Bella Haurin

School: Central Bucks East

Tennis, Basketball


Favorite athlete:  Tyrese Maxey

Favorite team:  Philadelphia Eagles

Favorite memory competing in sports: Winning the conference senior year for tennis. 

Most embarrassing/funniest thing that has happened while competing in sports:  One of the funniest moments while competing in tennis was when my teammates would make up animal code words for different shots, and the other team would look at them like they were crazy.

Music on playlist: The Lumineers, George Ezra, Billy Joel, and The Beatles.

Future plans: Study Biology/Pre-med

Words to live by: “Smile and the world smiles with you.”

One goal before turning 30: I want to visit Glacier Montana and go hiking.

One thing people don’t know about me: I used to sleepwalk a lot and have many funny stories that have come out of it.

By Mary Jane Souder

Every team needs a Bella Haurin.

No, the Central Bucks East senior is not a headliner, and she’s not a star. As a matter of fact, she contributes in a reserve role for the basketball team and plays first doubles for the tennis team, but mention her name to either of her coaches, and it takes no time at all to realize how much she is valued.

“Bella is a fighter and always gives her best,” East tennis coach Ieda Garcia said. “She’s always very focused and determined to play her best and try different shots on the court.

“She’s also very responsible and committed with the best sportsmanship and team spirit on and off the court. Off the court, she one of the kindest players, interacting with everyone, including the jayvee players.”

“You might not know her name,” East basketball coach Liz Potash said. “She’s not someone you’re going to read about in terms of stats. Her minutes can be limited at times, but she’s super valuable on the team.

“She’s just a great teammate, she cheers for her teammates. She’s just a really good kid. She knows every single play, she sees things, and she knows basketball.”

Potash recalls her team’s recent game against Pennsbury

“We were having trouble rebounding,” the East coach said. “Pennsbury is pretty aggressive.

“I literally looked at her and said, ‘Bella, I need you to rebound.’ She gets in the game and gets the first rebound on the play. I was like, ‘Okay, thank goodness she did that.’ She’s not someone who gets a lot of minutes, but you know what she can do, and she’s going to do it well.”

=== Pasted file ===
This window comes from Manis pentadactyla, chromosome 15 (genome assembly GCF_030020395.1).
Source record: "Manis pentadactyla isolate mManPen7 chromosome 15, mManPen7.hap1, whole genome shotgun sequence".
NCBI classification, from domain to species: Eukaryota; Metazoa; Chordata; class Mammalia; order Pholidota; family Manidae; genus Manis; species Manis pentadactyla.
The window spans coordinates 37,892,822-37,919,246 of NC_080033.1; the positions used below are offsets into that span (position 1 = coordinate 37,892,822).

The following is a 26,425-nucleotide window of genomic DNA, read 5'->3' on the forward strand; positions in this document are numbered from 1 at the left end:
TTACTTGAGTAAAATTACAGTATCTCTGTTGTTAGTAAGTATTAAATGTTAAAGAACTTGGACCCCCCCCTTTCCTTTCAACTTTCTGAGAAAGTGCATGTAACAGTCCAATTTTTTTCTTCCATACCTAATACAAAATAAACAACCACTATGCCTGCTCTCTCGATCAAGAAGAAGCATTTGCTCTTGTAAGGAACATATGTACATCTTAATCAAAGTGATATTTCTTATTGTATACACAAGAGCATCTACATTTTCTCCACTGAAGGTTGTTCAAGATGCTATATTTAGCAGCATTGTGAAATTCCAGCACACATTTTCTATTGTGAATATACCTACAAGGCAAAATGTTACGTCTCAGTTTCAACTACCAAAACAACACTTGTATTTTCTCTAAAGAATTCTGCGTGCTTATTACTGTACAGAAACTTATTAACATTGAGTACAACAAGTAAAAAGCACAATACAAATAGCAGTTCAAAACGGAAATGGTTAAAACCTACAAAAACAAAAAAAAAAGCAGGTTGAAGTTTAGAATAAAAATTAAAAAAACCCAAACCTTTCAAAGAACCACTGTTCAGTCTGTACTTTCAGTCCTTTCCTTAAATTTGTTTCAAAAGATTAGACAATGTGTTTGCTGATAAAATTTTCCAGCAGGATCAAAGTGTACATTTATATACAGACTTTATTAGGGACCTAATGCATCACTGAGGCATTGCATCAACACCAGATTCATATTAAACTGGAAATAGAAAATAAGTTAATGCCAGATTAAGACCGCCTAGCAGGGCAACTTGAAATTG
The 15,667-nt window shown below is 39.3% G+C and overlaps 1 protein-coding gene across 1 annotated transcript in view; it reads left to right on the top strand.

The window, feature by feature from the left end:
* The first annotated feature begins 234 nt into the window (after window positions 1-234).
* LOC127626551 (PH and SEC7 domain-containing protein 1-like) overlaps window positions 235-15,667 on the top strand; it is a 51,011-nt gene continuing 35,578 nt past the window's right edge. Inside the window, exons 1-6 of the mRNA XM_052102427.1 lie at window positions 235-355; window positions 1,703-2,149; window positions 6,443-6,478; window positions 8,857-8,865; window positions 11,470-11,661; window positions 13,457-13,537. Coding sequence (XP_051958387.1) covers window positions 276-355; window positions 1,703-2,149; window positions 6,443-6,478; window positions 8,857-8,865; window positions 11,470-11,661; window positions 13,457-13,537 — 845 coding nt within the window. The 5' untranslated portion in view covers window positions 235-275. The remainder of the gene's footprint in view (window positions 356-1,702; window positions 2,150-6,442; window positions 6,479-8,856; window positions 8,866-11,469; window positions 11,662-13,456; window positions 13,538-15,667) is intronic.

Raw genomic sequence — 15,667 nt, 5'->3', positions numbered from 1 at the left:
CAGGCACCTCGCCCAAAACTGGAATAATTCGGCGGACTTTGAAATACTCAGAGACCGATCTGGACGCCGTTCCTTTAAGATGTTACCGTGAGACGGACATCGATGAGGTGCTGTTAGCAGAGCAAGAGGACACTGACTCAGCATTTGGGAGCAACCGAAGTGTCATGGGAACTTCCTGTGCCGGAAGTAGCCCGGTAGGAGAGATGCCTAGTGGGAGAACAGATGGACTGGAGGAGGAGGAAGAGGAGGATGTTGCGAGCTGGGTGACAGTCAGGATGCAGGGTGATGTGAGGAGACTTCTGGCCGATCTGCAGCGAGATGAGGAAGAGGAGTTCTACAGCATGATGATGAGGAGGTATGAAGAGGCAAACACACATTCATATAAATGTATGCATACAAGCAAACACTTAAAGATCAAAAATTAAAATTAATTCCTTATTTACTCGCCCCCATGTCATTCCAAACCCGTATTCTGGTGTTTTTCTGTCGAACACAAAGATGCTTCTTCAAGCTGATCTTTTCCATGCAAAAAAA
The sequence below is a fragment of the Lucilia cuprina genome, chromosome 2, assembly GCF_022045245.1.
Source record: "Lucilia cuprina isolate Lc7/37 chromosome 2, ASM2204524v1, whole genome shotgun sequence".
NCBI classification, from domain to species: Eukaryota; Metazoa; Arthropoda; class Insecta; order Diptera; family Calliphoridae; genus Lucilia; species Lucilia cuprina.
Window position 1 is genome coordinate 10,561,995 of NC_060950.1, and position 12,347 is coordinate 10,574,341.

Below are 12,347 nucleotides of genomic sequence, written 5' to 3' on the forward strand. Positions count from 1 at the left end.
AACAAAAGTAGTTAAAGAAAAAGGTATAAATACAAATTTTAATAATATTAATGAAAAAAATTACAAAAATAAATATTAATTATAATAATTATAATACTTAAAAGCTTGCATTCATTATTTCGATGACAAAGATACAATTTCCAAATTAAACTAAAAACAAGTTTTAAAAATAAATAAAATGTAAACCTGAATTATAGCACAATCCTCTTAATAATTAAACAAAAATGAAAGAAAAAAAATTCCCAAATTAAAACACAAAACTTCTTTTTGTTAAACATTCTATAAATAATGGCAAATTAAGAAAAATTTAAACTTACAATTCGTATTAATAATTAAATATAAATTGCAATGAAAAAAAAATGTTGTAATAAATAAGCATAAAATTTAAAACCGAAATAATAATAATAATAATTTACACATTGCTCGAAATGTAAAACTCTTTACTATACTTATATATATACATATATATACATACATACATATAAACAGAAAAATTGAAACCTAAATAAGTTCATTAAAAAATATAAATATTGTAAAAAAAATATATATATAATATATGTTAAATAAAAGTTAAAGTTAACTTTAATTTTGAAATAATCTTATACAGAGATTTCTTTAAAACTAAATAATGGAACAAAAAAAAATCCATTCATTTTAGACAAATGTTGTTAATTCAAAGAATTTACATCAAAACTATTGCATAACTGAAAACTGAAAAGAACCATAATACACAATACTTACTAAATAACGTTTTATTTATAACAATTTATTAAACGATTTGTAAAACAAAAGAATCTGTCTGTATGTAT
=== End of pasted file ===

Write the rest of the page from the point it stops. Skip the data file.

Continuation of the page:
In addition to contributing off the bench, Haurin brings value from the spot she occupies on the bench.

“I’m usually at the end of the bench because I think it’s a better view of the court,” the East senior said.

The end of the bench also happens to be where Potash stands when she coaches, and the two have established a unique bond.
“For three years, I feel I’ve talked to Bella,” the Patriots’ coach said.

The opportunity to converse during games can be attributed – more than anything - to a litany of injuries Haurin endured.

“I’ve talked to my parents – I get hurt at least once a season, so I just expect it,” she said.


The vicious cycle began Haurin’s sophomore year. Freshman year, she was actually injury-free.

“That was my good year,” she said.

Sophomore year, Haurin’s fortunes changed.

“It happened during tennis season,” she said. “I didn’t know it happened. I thought I pulled something in my leg because it felt like a pulled muscle, so I played on it for two weeks before it got too painful to sit down.”

An MRI determined it was a herniated disc, forcing Haurin to miss the remainder of her tennis season and her entire basketball season.

“My two options were either surgery to remove the disc or physical therapy,” she said. “I did PT for six months.

“Sophomore year was the COVID year – I ended up doing virtual online through Central Bucks because I couldn’t sit for long periods of time because it was just really painful. The aspect of not seeing everyone during school was a little rough.

“There was a hybrid version where you went two days. I decided I was going to do hybrid, but because of my back, I decided to go virtual.”

The back injury gave Haurin reason to think long and hard about her future on the basketball court.

“It could happen again,” she said. “If you get struck in the back a certain way, the disc could pop out again, but I really love the sport and I love the girls and being part of the team, so I’m really happy that I stuck with it.”

As a result of the injury, Haurin’s basketball career did not follow the path either she or her coach had anticipated.

“Freshman year, she was on jayvee – she was a forward, a solid player,” Potash said. “We were really excited about her for the following year, thinking she could get varsity time.”